“As global temperatures have warmed and as Arctic sea ice has melted over the past two and a half decades, more moisture has become available to fall as snow over the continents. So the snow cover across Siberia in the fall has steadily increased.

“The sun’s energy reflects off the bright white snow and escapes back out to space. As a result, the temperature cools. When snow cover is more abundant in Siberia, it creates an unusually large dome of cold air next to the mountains, and this amplifies the standing waves in the atmosphere, just as a bigger rock in a stream increases the size of the waves of water flowing by.

“The increased wave energy in the air spreads both horizontally, around the Northern Hemisphere, and vertically, up into the stratosphere and down toward the earth’s surface. In response, the jet stream, instead of flowing predominantly west to east as usual, meanders more north and south. In winter, this change in flow sends warm air north from the subtropical oceans into Alaska and Greenland, but it also pushes cold air south from the Arctic on the east side of the Rockies. Meanwhile, across Eurasia, cold air from Siberia spills south into East Asia and even southwestward into Europe…

“It’s all a snow job by nature. The reality is, we’re freezing not in spite of climate change but because of it.”

“Of course, it’s important to remember that weather isn’t the same as climate — a single storm, or even a single cold winter, can tell us little about the overall climate. Anomalies do happen, and sometimes they dump 20 inches (50 cm) of snow on Central Park. The systems that govern weather on this planet are incredibly complex, and our ability to understand why individual events occur — and to forecast them for the future — is still imperfect.

“That more than anything is what drives — and distorts — so much of the stubborn debate over climate change. Just because climate models predict that the planet will continue to heat up in the future as we continue to pour greenhouse-gas emissions into the atmosphere doesn’t mean that warming will be a steady, even process. Far from it — and as parts of the planet warm far faster than others, extreme events, including winter ones, may become more common. New Yorkers cursing Al Gore as they dig out their cars should recall this past July — the second hottest month on record in the city.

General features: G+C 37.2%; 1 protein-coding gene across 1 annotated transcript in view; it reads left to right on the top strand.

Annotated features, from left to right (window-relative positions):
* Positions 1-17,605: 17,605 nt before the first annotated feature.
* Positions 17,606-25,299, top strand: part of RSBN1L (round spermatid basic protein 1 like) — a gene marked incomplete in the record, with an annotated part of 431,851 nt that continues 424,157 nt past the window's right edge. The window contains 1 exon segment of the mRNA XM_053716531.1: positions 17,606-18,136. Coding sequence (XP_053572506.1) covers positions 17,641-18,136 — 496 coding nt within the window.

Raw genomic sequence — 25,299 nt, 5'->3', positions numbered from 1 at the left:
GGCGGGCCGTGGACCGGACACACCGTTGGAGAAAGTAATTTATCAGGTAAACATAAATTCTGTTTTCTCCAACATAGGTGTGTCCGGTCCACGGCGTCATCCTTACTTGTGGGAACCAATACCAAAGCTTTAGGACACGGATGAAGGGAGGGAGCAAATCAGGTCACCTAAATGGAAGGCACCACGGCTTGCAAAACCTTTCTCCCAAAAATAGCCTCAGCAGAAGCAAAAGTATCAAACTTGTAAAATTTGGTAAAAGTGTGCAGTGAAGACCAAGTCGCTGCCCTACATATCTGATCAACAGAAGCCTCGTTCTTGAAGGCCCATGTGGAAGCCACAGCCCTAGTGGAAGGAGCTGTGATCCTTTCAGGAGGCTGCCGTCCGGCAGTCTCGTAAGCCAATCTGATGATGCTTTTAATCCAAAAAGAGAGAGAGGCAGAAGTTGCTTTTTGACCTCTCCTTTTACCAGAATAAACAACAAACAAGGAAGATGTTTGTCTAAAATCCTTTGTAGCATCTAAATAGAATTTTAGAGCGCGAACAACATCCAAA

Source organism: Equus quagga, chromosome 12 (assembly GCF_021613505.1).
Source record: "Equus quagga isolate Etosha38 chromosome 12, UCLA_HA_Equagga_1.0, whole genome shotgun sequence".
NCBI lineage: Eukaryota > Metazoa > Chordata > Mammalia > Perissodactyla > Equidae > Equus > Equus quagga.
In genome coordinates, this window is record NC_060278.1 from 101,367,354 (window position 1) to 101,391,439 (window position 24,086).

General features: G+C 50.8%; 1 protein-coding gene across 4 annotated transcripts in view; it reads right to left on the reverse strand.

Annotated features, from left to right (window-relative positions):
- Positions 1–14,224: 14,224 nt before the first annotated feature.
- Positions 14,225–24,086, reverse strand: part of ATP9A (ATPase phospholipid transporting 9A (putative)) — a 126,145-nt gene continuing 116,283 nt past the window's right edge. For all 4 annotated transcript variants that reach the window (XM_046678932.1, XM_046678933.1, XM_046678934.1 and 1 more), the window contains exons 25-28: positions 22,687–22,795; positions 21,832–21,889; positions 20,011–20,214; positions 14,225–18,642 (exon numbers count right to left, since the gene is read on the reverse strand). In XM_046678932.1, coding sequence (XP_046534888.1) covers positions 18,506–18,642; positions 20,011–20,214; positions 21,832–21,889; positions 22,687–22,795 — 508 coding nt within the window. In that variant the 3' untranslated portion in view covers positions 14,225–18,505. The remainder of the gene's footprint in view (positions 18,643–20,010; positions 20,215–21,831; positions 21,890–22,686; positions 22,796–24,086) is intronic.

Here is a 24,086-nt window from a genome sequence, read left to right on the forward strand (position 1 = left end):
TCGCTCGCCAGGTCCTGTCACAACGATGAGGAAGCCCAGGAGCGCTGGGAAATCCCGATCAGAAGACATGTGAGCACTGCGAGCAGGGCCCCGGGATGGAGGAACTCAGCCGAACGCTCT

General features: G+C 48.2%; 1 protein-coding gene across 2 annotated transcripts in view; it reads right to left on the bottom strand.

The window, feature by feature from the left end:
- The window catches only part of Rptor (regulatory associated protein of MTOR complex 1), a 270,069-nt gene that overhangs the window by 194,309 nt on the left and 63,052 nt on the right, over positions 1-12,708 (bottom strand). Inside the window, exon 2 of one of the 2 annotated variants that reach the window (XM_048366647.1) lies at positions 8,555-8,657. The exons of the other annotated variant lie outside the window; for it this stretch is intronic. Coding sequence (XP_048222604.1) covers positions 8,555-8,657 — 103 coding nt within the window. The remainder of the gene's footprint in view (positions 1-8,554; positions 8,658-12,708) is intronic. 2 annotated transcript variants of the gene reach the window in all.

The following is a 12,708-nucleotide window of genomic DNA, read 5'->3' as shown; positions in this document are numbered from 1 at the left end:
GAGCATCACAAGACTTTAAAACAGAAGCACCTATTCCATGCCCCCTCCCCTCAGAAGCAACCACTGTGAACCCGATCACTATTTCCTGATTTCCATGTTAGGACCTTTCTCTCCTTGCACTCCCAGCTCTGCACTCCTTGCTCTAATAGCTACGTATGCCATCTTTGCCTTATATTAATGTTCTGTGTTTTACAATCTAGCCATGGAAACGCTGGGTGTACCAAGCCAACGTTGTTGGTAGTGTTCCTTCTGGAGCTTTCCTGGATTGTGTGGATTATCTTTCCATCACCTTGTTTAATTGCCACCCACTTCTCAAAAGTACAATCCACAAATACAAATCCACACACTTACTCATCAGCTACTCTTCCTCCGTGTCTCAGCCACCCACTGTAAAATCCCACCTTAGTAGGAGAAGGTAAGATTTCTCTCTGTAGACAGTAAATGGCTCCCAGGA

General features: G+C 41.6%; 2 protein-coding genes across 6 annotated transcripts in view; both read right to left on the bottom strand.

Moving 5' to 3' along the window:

“Unfortunately, that unpredictability is going to make adapting to a warmer world even tougher. As climate change appears to trigger harsher winter events in parts of the world, that’s not an effect that will last forever. As the world warms, even cold air from the Arctic or Siberia may not be enough to offset the greenhouse effect, and major snowstorms like the one the Northeast just experienced could be a thing of the past. That might make for less snow shoveling — but on the whole, it won’t be a very pleasant planet to live on.”

“Barry Hunt, an honorary research fellow at the CSIRO’s Marine and Atmospheric Research unit, says global temperatures will continue to rise even if there is another cold snap…

“‘I found that even up to 2040 and 2050, you can still get cold snaps under greenhouse warming.

“‘These last two or three months, you get them over Eurasia, or North America, and you can get temperatures 10 to 15 degrees below present temperatures, and that’s just natural variability, pulsing back briefly, overwhelming the greenhouse warming.

“‘The climate deniers think that unless you’ve got constant warming, every year, that greenhouse warming has gone away. And they forget about the natural variability.'”

“Dr. Patrick J. Michaels, a senior fellow in environmental studies at The Cato Institute, a libertarian think tank in Washington, D.C., told TheDC that global warming proponents wrongly try to justify numerous weather patterns as being the result of global warming.

“‘Global warming scientists say it will be warmer, colder, snowier, and less snowy all at the same time, which is impossible. Anyone who follows global warming knows the theory is rife with exaggeration,” Michaels said. “What’s disturbing is to see The New York Times put a really fringe idea on their editorial page. Obviously they’re panicking about people’s distrust of the political nature of global warming science. It struck me as desperation pass, knowing the people are abandoning global warming as a signature issue.’…

“‘When it doesn’t snow, global warming proponents blame global warming, and when winters are cold, they blame global warming, etc. This is what you call unfalsifiable science,’ Michaels said. ‘It’s not science because it can’t be falsified.'”

Via Mediaite.